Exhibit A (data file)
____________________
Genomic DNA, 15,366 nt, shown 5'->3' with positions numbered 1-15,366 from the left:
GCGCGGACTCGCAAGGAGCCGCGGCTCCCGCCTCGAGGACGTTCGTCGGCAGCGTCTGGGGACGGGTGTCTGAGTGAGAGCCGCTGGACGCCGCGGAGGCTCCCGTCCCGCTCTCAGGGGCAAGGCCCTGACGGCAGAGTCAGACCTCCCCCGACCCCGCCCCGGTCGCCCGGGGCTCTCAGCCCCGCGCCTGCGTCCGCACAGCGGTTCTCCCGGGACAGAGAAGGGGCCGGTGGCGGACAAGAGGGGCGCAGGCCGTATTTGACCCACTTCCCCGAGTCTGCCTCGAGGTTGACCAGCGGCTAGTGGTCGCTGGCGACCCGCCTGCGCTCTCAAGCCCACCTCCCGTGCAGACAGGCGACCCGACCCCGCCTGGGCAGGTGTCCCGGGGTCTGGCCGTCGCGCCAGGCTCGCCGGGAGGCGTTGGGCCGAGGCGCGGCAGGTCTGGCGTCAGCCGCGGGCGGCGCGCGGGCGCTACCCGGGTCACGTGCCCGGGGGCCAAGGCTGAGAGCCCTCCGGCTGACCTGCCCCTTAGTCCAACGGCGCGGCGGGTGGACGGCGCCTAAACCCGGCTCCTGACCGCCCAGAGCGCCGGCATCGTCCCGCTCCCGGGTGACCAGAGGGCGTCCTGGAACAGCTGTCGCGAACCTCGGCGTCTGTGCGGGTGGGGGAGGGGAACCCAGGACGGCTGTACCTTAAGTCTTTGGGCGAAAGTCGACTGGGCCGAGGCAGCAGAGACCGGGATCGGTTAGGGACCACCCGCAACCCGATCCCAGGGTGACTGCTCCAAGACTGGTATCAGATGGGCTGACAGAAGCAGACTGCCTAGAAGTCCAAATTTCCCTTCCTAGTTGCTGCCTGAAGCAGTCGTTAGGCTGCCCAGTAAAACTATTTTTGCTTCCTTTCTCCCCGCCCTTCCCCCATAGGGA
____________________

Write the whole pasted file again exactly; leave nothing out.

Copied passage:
Genomic DNA, 15,366 nt, shown 5'->3' with positions numbered 1-15,366 from the left:
GCGCGGACTCGCAAGGAGCCGCGGCTCCCGCCTCGAGGACGTTCGTCGGCAGCGTCTGGGGACGGGTGTCTGAGTGAGAGCCGCTGGACGCCGCGGAGGCTCCCGTCCCGCTCTCAGGGGCAAGGCCCTGACGGCAGAGTCAGACCTCCCCCGACCCCGCCCCGGTCGCCCGGGGCTCTCAGCCCCGCGCCTGCGTCCGCACAGCGGTTCTCCCGGGACAGAGAAGGGGCCGGTGGCGGACAAGAGGGGCGCAGGCCGTATTTGACCCACTTCCCCGAGTCTGCCTCGAGGTTGACCAGCGGCTAGTGGTCGCTGGCGACCCGCCTGCGCTCTCAAGCCCACCTCCCGTGCAGACAGGCGACCCGACCCCGCCTGGGCAGGTGTCCCGGGGTCTGGCCGTCGCGCCAGGCTCGCCGGGAGGCGTTGGGCCGAGGCGCGGCAGGTCTGGCGTCAGCCGCGGGCGGCGCGCGGGCGCTACCCGGGTCACGTGCCCGGGGGCCAAGGCTGAGAGCCCTCCGGCTGACCTGCCCCTTAGTCCAACGGCGCGGCGGGTGGACGGCGCCTAAACCCGGCTCCTGACCGCCCAGAGCGCCGGCATCGTCCCGCTCCCGGGTGACCAGAGGGCGTCCTGGAACAGCTGTCGCGAACCTCGGCGTCTGTGCGGGTGGGGGAGGGGAACCCAGGACGGCTGTACCTTAAGTCTTTGGGCGAAAGTCGACTGGGCCGAGGCAGCAGAGACCGGGATCGGTTAGGGACCACCCGCAACCCGATCCCAGGGTGACTGCTCCAAGACTGGTATCAGATGGGCTGACAGAAGCAGACTGCCTAGAAGTCCAAATTTCCCTTCCTAGTTGCTGCCTGAAGCAGTCGTTAGGCTGCCCAGTAAAACTATTTTTGCTTCCTTTCTCCCCGCCCTTCCCCCATAGGGA